28 Feb 2021

She's not my cat

A moment of silence for my lockdown roots, if you please.

When I was in primary school, we had to create a book. Like the whole thing, not just write the words. Fold the paper, draw the illustrations, devise the marketing campaign (maybe not that one, can't remember). And I think it had to be an instructional book because I created mine on how to look after a cat.

I wanted a cat. I wasn't allowed a cat, and thought that I could prove to my parents that I was very knowledgeable and capable in looking after a cat by creating (not just writing, remember) a book on the very subject. This was in the 90s without the internet so my knowledge had to come from my own tiny primary school brain. 

Anyway, I was proud of the book but I still wasn't allowed a cat.

31 Oct 2020

Three words

In September 2019 (six decades ago, right?) I booked myself a ticket to join Intention Seekers, a guided workshop run by Holly June Smith. She's a life coach and a wedding celebrant and very wise and eloquent and kind. An all round good egg, they'd say.

Intention Seekers is a satisfyingly-worded workshop which helps you to dust off your foundations and reconnect with, or even identify, your values, needs, and wants. I won't go into it all because SPOILERS in case Holly runs it again, but I found it incredibly helpful, wholesome and strengthening. The bit I do want to go into is her final task: choose a word that will ground you for the next month, season, year...

One word? Impossible. I'm a copywriter, I like words, but to pick just one? A nightmare. You couldn't pay me enough. 

So I chose three. Fuck it. Three words to act as a lens through which I made my future choices, dealt with future feelings, and bring me back to my foundations when I was in a kerfuffle. 

Boundaries. Energy. Intention.

I didn't really expect to be using them during a year of break-ups, bereavements and banned-from-doing-nice-things-and-seeing-loved-ones pandemics, but there we are. These three words were truly put to the test and I found them powerful. This is what they mean to me...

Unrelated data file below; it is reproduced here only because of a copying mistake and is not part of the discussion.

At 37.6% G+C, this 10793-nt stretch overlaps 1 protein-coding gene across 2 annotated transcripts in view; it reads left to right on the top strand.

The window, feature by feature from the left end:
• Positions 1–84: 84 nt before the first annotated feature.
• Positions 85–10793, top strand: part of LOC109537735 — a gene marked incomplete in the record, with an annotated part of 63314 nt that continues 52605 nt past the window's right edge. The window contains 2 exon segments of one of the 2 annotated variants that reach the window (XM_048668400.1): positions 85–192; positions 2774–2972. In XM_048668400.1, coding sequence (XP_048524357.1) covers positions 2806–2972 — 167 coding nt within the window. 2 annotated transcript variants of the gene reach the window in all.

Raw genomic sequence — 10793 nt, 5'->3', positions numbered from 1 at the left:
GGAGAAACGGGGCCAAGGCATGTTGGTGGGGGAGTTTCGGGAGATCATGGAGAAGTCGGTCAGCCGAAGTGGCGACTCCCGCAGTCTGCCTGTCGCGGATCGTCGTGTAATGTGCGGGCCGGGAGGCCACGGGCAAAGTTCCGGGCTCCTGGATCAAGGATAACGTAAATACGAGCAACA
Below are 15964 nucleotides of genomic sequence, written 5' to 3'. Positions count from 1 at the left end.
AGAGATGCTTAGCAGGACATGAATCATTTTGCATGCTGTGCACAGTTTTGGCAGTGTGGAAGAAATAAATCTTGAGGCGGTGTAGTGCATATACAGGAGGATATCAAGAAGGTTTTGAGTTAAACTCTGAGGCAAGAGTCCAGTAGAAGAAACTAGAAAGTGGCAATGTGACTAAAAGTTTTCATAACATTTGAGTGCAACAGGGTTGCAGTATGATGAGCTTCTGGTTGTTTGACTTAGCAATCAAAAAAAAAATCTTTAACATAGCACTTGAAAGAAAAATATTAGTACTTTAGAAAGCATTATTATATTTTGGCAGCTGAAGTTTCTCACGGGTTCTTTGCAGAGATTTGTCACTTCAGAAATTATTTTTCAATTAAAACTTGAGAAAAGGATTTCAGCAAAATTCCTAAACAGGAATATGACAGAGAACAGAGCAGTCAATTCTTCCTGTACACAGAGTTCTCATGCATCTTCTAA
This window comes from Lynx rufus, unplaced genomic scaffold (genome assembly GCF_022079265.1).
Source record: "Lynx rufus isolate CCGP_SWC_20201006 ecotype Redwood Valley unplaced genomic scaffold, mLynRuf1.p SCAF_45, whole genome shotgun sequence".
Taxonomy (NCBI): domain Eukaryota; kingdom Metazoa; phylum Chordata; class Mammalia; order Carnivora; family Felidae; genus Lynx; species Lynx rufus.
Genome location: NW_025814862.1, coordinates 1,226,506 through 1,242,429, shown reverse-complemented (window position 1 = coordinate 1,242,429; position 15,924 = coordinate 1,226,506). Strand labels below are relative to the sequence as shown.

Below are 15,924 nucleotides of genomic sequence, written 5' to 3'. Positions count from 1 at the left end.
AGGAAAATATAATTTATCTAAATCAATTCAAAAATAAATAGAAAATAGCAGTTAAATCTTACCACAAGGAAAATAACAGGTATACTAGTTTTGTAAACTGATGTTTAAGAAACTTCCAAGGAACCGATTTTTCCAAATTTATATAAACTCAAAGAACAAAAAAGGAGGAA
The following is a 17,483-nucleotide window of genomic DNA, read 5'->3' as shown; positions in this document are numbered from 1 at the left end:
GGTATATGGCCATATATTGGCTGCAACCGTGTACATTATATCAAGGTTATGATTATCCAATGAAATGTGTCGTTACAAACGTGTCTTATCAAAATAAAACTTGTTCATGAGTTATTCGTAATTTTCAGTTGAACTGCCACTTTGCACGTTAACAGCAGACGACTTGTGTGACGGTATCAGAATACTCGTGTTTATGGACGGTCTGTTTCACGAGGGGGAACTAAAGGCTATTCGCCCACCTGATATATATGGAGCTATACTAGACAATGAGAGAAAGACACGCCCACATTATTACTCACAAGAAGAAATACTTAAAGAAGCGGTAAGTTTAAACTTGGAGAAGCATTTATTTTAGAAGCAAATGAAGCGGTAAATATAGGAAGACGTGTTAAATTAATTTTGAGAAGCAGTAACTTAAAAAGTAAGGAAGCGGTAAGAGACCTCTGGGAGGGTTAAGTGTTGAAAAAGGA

8 Sept 2020

Dear Louise, by popular demand...


Hello... how are you? You nearly-40-year-old in 2030, you. *sweats*

I hate to ask but, um, are you still alive?

When I wrote a letter at 16 years old to my 26-year-old self, I never considered that I might have actually died in those next 10 years. It was all future and hope, not death and misery. Imagine not thinking about death, like, 96% of the time. Bliss. 

Anyway, I hope you're still alive.

5 Aug 2020

Weren't we lucky

Whenever we used to visit my grandparents, my nan would come to the door, open it and say, 'No thank you, not today!' and it'd be hilarious and we'd all laugh. 

Grief's a bit like that. Approaching the outside world every morning, saying, 'No thank you, not today!' and laughing at how silly it all is. Because what else can you do but laugh? 

Whenever my grandparents visited and left ours to go home, my nan would roll down the car window, give a royal wave, and call out, 'Bye, Sarah! Bye, Catherine!' and we'd all laugh as if calling us by the wrong names on purpose was the funniest thing in the world. 

I would give a kidney for her to call me the wrong name now. 

My nan, Doreen Joan, died 129 days ago. She was 82. It would have been her 83rd birthday today. I said when I wrote about her dying during a pandemic that one day I'd write about her - just her and everything she was - so today seems fitting. 

Which is an absolute lie, because no day is fitting to write about your glorious, silly, kind, funny, stubborn, childlike, caring, interested-in-anything-and-everything-about-you but now dead nan.

8 Jul 2020

Dear Louise, again...

Ah, fuck. 

10 years ago today, 8 July 2010, I wrote a blog post called 'Dear Louise...'. It was a letter to my future self from 16-year-old me. I wrote it, I published it, and I told myself not to read it again until I was 26. Today. 10 years later. A decade later. 2010 to 2020. It's happened. We're here. Time has done the thing. I'm about to read it and reply.

CAN YOU SENSE THE EXISTENTIALISM. CAN YOU. Buckle in and hold my damn hand.